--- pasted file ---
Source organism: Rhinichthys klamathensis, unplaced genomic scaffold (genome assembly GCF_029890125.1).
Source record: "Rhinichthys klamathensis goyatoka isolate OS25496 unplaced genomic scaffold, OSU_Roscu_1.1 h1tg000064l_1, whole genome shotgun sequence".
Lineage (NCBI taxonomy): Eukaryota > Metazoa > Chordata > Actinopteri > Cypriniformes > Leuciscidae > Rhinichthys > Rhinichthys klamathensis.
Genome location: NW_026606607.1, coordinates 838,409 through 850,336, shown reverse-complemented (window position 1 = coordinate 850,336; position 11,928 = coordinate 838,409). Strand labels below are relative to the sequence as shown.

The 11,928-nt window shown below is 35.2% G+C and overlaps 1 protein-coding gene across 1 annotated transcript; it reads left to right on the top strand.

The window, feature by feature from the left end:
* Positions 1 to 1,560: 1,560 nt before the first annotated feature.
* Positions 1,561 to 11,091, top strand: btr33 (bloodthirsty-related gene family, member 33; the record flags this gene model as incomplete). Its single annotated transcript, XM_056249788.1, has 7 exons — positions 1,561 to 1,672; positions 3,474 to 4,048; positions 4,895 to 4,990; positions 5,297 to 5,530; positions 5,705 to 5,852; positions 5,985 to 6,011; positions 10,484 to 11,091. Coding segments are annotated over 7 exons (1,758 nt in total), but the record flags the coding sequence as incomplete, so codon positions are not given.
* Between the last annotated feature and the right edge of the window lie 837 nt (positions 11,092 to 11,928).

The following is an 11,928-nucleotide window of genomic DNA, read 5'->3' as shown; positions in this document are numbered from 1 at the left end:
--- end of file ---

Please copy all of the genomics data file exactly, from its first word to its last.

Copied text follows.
Source organism: Rhinichthys klamathensis, unplaced genomic scaffold (genome assembly GCF_029890125.1).
Source record: "Rhinichthys klamathensis goyatoka isolate OS25496 unplaced genomic scaffold, OSU_Roscu_1.1 h1tg000064l_1, whole genome shotgun sequence".
Lineage (NCBI taxonomy): Eukaryota > Metazoa > Chordata > Actinopteri > Cypriniformes > Leuciscidae > Rhinichthys > Rhinichthys klamathensis.
Genome location: NW_026606607.1, coordinates 838,409 through 850,336, shown reverse-complemented (window position 1 = coordinate 850,336; position 11,928 = coordinate 838,409). Strand labels below are relative to the sequence as shown.

The 11,928-nt window shown below is 35.2% G+C and overlaps 1 protein-coding gene across 1 annotated transcript; it reads left to right on the top strand.

The window, feature by feature from the left end:
* Positions 1 to 1,560: 1,560 nt before the first annotated feature.
* Positions 1,561 to 11,091, top strand: btr33 (bloodthirsty-related gene family, member 33; the record flags this gene model as incomplete). Its single annotated transcript, XM_056249788.1, has 7 exons — positions 1,561 to 1,672; positions 3,474 to 4,048; positions 4,895 to 4,990; positions 5,297 to 5,530; positions 5,705 to 5,852; positions 5,985 to 6,011; positions 10,484 to 11,091. Coding segments are annotated over 7 exons (1,758 nt in total), but the record flags the coding sequence as incomplete, so codon positions are not given.
* Between the last annotated feature and the right edge of the window lie 837 nt (positions 11,092 to 11,928).

The following is an 11,928-nucleotide window of genomic DNA, read 5'->3' as shown; positions in this document are numbered from 1 at the left end: